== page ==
Dr. Jeffrey MacDonald: Innocence, and the Future of Habeas Corpus
[Editor's Note: Harvey Silverglate represented Dr. Jeffrey MacDonald in appellate court. Dr. MacDonald has been in prison since 1979, less a 1.5 year period he was released from August 1980 until March 1982, when he won an appeal for not receiving a speedy trail, but was sent back to prison again when the Supreme Court overturned his release. All told, he's spent about 33.5 years behind bars, falsely accused and railroaded into prison for a crime he did not commit. The tabloid TV press labeled him "The Green Beret Murderer." Dr. MacDonald is now 71 years old, having spent the most productive and vigorous years in the life of a highly skilled and admired emergency room physician, languishing in a prison cell instead of enjoying the life that his innocence entitled him to. The late, retired FBI Bureau Chief, Ted L. Gunderson, began each and every one of his talks from 1980 until just a few months before he died on July 31, 2011, with an overview of the MacDonald case; explaining to his audience how Dr. MacDonald was framed and how he would continue to "be on the case" until Jeffrey MacDonald was set free. It was Ted Gunderson who got Helena Stoeckley, part of the satanic drug coven who murdered MacDonald's wife and children on February 17, 1970, to record a video tape confession of what happened that night. The confession was recorded by 60 Minutes, but they never aired it. You will understand why if you read the book that tells the story of MacDonald's railroading accurately, Fatal Justice (1995) written by Jerry Potter and Fred Bost. A newer book by Errol Morris, released in 2012 called A Wilderness of Error includes recent interviews with many of the people involved in the MacDonald case with many new pieces of information not covered in the seminal book by Potter and Bost. Dr. MacDonald's web site is http://themacdonaldcase.org. Email can be directed to email@example.com ...Ken Adachi]
By Harvey Silverglate
October 18, 2012
Jeffrey MacDonald, Innocence, and the Future of Habeas Corpus
Inherent in any human endeavor is the possibility of error. In few arenas is this axiom more consequential—or more steadfastly ignored—than in the criminal justice system.
The week of September 17th, the Wilmington, NC, federal district court held a long-awaited evidentiary hearing in the case of Jeffrey MacDonald. This murder case, which occasionally has dominated (and of late has returned to) the headlines, offers a chilling reminder of the importance of accuracy over the finality of criminal verdicts when weighing innocence claims of the convicted. In seeking to balance the supposed necessity of finality against the obvious need to protect the innocent from all-too-frequent errors, the case probes the viability and scope of the constitutionally-protected writ of habeas corpus, the procedural device for reviewing otherwise final judgments based on newly-discovered evidence.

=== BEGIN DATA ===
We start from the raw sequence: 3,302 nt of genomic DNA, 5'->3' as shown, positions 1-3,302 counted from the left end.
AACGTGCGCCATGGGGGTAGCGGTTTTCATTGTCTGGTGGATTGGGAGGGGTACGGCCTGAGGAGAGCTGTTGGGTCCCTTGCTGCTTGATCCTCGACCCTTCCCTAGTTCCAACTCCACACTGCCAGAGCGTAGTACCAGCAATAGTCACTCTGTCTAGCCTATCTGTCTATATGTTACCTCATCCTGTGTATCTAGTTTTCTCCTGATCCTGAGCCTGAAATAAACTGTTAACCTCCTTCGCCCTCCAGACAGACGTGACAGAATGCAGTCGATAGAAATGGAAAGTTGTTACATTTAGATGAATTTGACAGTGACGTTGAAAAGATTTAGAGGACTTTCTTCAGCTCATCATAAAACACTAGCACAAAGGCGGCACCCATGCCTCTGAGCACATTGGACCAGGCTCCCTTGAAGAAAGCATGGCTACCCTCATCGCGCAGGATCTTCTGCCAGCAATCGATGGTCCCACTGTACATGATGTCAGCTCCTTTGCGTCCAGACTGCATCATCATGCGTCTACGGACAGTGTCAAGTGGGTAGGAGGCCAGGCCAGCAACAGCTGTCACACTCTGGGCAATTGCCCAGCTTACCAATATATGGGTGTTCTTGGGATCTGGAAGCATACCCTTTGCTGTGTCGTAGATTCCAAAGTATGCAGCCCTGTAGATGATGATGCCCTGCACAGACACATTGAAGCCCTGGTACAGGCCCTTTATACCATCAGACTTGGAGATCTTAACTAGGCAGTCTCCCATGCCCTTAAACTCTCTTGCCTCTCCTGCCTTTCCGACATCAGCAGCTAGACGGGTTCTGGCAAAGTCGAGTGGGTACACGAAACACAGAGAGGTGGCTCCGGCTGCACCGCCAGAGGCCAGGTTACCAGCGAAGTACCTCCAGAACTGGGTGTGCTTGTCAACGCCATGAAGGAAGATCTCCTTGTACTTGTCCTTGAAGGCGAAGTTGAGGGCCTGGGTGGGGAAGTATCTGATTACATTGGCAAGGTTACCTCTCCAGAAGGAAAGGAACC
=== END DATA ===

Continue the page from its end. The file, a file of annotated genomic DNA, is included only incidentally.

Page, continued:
This ancient legal right is deemed by scholars to be the single most important right inherited from the ancient Anglo-Saxon legal system and incorporated into the Constitution. Yet controversy has long swirled around habeas corpus on the question of whether it is aimed at assuring only that certain procedures be followed, or whether a case can be revisited, years or even decades later, if evidence arises that a convict turns out to be demonstrably innocent.
The MacDonald case puts front-and-center the pivotal question of whether the writ of habeas corpus should be available to the convicted, regardless of how many times a defendant has unsuccessfully attacked his conviction in the past. But this gets us ahead of the remarkable story of this case.
In 1970, the two young daughters and pregnant wife of Dr. Jeffrey R. MacDonald, an army physician stationed at Fort Bragg, North Carolina, were murdered. Such brutal slayings pock-marked an era of unparalleled tumult—a half year after the Manson Family murders, and two months after Altamont, at which four concert-goers died, the MacDonald murders underscored innocence lost.
It is perhaps for this reason that fascination surrounded the case. It didn’t hurt that the prime suspect—Jeffrey MacDonald himself—was a Princeton-educated Green Beret. Though badly injured, he survived. Could he have perpetrated the killings, and orchestrated an elaborate cover-up in which he even stabbed himself within less than an inch of his heart?
MacDonald told investigators that four drugged-out intruders, three men and one woman, invaded his home, beat him unconscious, and murdered his family. To this day, he has stuck unwaveringly to this account.
Early on, MacDonald’s version of events was lent credence when an Army judicial officer found no credible evidence to bring formal charges against him. Though tasked only with determining whether cause existed to bring the case to a formal court martial, the officer went one step further: he declared the allegations “not true” and recommended that civilian authorities investigate Helena Stoeckley, a possible suspect who fit MacDonald’s description of the female intruder. Importantly, immediately after MacDonald, seriously injured and woozy, phoned for emergency assistance, a military policeman speeding to the scene spotted a woman with long blond hair and a distinctive floppy hat standing in the rain on a street corner near the MacDonald home. The MP’s description of this woman very much lined up with MacDonald’s description of the female intruder, even though neither MacDonald nor the MP had heard the other’s description of her.
After MacDonald left the Army, U.S. Department of Justice prosecutors picked up the case, ignoring the Army investigator’s advice and instead focusing on MacDonald as their prime suspect. Nearly five years after his family was killed, MacDonald was indicted for murder. After a lengthy trial, he was convicted in July 1979 and sentenced to consecutive life sentences. Over the years the case became notorious for the mountain of evidence that the jurors did not hear.